Songs reflect emotion. Melody speaks volumes about the culture and thinking of a community.
In that spirit, America sings about yesterday (even if the lyricists aren’t always American). “Yesterday, when I was young, the taste of life was sweet, as rain upon my tongue.” And America sings about tomorrow. “The sun will come out tomorrow. Bet your bottom dollar that tomorrow there’ll be sun.”
We sing about yesterday and tomorrow but not today. And yet, today — hayom — is a central theme of the High Holy Day season we are completing. The Torah portion of Nitzavim is read before Rosh HaShanah. It begins with the words “Atem nitzavim hayom kulchem” — You stand today (hayom) before the Lord your God). And the Musaf additional service on both Rosh HaShanah and Yom Kippur concludes with the recitation of a prayer whose lines begin — over and over — with the word “hayom.”
Why, in Jewish tradition, is so much emphasis placed on today?
We are so absorbed in memories of the past and concerns about the future that the moment, itself inherently fleeting, is rarely experienced. It’s for this reason that I always tell celebrants at a lifecycle event — who seem to always be awaiting the next moment, anxious or excited about the way it will unfold — to remember to stay in the moment; to be in the moment; to appreciate it completely.
The Talmud records the ancient story of Alexander the Great, when he requests the secret to life from the Sages of Israel. Their response? Imagine that every moment you live is your last. [Tamid 42a] Their intention, I believe, was not to advocate living a burdened life, ever fearful of death. Rather, it was to teach that every moment should be made a quality moment, as if it were one’s last.
As the popular adage goes: “The past is history, the future is a mystery. Today is a gift, that’s why it’s called the present.” It reminds us to hold on. Hold on tight to every moment. Hayom.
But if we were to stop here, our thought would be incomplete. This is because we can never hold on for eternity. Time moves on. Nothing lasts forever.
For one thing, it’s futile to hold on to being young as we all grow older. And though there is beauty in youthfulness, there is also beauty in aging. We must learn to age gracefully. When we’re 70 we should not dress and act like we’re 20.
It’s also futile to hold on to our children. Though we teach them values, they must be free to choose their own path, flying their own route with the wings we gave them. Our challenge is to love them unconditionally.
And it’s futile to hold on to our professions without acknowledging that one day we must step back. The greatest test of success can be seen in how well we foster transition of responsibility and control to the next generation.
But how can one hold on while also letting go? Feeling the presence of God may be the pathway to realizing this challenge. When taking into account that God created the world, it follows that everything in it is infinitely precious. And so we ought to hold it, embrace it, warmly and tightly. And yet, when we also acknowledge how everything ultimately belongs to God, it is easier to let go — these beautiful things do not belong to us. While we are blessed to enjoy them for a limited time, we know they are on loan.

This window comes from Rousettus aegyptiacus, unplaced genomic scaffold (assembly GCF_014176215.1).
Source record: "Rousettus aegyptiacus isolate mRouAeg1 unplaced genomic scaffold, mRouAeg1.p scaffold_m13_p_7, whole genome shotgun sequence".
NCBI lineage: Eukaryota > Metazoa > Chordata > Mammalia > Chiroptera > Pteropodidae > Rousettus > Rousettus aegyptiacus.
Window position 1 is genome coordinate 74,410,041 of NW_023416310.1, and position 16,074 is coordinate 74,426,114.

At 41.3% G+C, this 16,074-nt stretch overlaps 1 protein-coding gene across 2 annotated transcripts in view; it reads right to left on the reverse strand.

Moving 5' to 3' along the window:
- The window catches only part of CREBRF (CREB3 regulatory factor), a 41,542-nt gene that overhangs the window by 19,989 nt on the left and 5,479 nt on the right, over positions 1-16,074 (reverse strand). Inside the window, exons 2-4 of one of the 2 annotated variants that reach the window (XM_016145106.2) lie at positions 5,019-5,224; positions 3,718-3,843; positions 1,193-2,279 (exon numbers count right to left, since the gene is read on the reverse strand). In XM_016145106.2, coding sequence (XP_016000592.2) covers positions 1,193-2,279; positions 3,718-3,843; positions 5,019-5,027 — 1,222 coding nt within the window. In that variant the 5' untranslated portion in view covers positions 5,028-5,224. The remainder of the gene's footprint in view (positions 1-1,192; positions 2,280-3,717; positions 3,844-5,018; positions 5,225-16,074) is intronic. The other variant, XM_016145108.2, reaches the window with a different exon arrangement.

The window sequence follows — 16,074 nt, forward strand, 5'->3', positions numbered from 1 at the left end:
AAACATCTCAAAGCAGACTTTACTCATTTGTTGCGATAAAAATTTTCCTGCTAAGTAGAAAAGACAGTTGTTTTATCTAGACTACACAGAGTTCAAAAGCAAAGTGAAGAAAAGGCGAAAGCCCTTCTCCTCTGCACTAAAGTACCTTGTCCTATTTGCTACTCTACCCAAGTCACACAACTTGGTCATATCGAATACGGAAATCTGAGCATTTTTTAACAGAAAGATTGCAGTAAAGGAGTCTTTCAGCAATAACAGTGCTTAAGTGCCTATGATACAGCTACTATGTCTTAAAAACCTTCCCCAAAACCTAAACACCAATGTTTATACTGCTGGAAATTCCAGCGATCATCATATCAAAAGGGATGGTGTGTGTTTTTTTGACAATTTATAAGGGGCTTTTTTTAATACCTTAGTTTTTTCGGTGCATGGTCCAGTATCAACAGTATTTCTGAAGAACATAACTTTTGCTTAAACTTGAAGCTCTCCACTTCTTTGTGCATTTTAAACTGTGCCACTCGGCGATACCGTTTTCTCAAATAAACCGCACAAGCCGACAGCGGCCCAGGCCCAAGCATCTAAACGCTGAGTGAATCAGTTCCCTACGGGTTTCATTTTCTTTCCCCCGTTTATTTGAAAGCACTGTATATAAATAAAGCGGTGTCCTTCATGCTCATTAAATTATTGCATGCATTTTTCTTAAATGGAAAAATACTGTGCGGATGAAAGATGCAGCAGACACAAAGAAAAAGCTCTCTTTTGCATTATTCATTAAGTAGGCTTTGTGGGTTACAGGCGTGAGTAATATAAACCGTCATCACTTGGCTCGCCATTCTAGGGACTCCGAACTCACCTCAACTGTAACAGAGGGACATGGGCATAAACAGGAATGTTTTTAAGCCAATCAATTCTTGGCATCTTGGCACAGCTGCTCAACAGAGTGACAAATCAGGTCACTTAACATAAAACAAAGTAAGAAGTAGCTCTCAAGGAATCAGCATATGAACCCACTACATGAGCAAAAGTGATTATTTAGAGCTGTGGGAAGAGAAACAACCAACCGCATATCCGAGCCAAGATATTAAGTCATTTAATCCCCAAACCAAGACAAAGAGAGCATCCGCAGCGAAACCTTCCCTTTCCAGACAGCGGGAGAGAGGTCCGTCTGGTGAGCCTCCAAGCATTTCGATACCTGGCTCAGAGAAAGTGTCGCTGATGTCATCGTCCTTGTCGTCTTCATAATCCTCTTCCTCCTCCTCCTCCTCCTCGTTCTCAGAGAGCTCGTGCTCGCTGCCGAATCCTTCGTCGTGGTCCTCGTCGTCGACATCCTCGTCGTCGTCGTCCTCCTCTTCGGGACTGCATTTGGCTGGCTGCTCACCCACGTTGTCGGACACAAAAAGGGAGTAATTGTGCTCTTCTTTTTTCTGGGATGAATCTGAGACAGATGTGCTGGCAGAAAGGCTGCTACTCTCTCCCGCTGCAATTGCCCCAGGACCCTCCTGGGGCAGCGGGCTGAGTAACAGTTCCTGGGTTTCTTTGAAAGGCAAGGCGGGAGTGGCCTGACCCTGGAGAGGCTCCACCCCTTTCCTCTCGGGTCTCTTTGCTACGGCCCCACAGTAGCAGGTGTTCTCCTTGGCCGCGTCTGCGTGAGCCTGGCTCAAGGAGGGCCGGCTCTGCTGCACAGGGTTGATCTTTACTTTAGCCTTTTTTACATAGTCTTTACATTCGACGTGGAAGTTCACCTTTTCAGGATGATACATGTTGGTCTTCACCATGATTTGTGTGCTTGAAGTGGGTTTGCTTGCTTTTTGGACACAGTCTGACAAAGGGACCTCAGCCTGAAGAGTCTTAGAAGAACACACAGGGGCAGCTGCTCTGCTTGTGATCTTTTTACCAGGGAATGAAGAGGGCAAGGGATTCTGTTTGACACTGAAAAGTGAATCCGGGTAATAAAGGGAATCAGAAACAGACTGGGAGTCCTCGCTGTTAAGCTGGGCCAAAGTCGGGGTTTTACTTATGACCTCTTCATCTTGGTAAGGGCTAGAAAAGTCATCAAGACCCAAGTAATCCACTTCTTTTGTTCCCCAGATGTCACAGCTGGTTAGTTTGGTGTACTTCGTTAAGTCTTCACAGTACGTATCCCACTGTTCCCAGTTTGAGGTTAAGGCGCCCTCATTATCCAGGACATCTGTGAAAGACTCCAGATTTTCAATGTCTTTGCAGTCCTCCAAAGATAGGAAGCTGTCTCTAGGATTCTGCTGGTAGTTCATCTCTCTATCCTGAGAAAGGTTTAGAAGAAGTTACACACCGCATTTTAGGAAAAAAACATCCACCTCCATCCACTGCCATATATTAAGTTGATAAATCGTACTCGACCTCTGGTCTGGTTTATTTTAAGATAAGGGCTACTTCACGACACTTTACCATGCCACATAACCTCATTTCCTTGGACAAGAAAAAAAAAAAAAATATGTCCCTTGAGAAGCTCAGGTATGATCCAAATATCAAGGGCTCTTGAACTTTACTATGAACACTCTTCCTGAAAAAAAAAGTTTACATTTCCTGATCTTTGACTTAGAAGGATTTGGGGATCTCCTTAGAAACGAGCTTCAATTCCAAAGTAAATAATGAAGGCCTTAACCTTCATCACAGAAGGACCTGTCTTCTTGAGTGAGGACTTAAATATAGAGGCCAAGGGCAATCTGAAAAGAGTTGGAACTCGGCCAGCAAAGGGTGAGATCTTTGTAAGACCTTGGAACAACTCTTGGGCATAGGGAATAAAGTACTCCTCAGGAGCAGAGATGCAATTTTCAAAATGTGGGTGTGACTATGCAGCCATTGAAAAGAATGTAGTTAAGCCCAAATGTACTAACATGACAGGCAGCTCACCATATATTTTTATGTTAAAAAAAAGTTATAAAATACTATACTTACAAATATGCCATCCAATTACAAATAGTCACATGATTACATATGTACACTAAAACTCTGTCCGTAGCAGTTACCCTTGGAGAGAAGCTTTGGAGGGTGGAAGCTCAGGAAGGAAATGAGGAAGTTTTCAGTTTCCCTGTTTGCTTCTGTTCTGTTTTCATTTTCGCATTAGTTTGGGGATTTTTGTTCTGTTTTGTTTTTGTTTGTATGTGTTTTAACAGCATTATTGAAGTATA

Spirituality is not escaping from this world. Quite the contrary: it is being fully conscious of the moment while feeling the presence of God, who allows the experience to unfold.
The High Holidays are days of celebration, of hayom. We would all be wise to think back on this past year, to recall an experience of special meaning. To embrace it with open arms.
That moment for me was the passing of my father just a few months ago. My father was raised in the town of Oświęcim, which later became the notorious Auschwitz death camp. As a product of the Old Country, my father expressed his love through action rather than words. For example, I used to pick my parents up at the airport when they flew to America from Israel after they made aliyah. One time my father called at the last moment to say their arrival had been moved up by 24 hours. I insisted I couldn’t change my schedule on such short notice. “You became a hotshot rabbi,” my father responded, “and don’t have time for your parents?” “I love you deeply,” I protested, “but it’s difficult to alter plans at the last moment.” I’ll never forget my father’s response: “Don’t love me so much. Just pick me up at the airport.”
My hayom moment for this year found me sitting with my wonderful siblings around my father’s bed as he passed from this world. Breathing heavily in those final days, saying our names individually, he mouthed with deep emotion what I believe were his final words: “I love you.”
Even as we held him tight, he was slipping away. And when I saw my father just a moment after he died, I broke out in uncontrollable tears — I did not want to let him go. It has taken me weeks to live the message of embracing with open arms — of holding on to the moment while also recognizing that, as Abba died, he was “placed in God’s trust.”
I keep recalling words I often heard from my father, paraphrasing a comment made by the Ibn Ezra: “A person is concerned about the loss of money and not the loss of days. Money can be replenished; days cannot.”
Rabbi Avi Weiss, who recently retired as senior rabbi of the Hebrew Institute of Riverdale, is now rabbi-in-residence at the synagogue.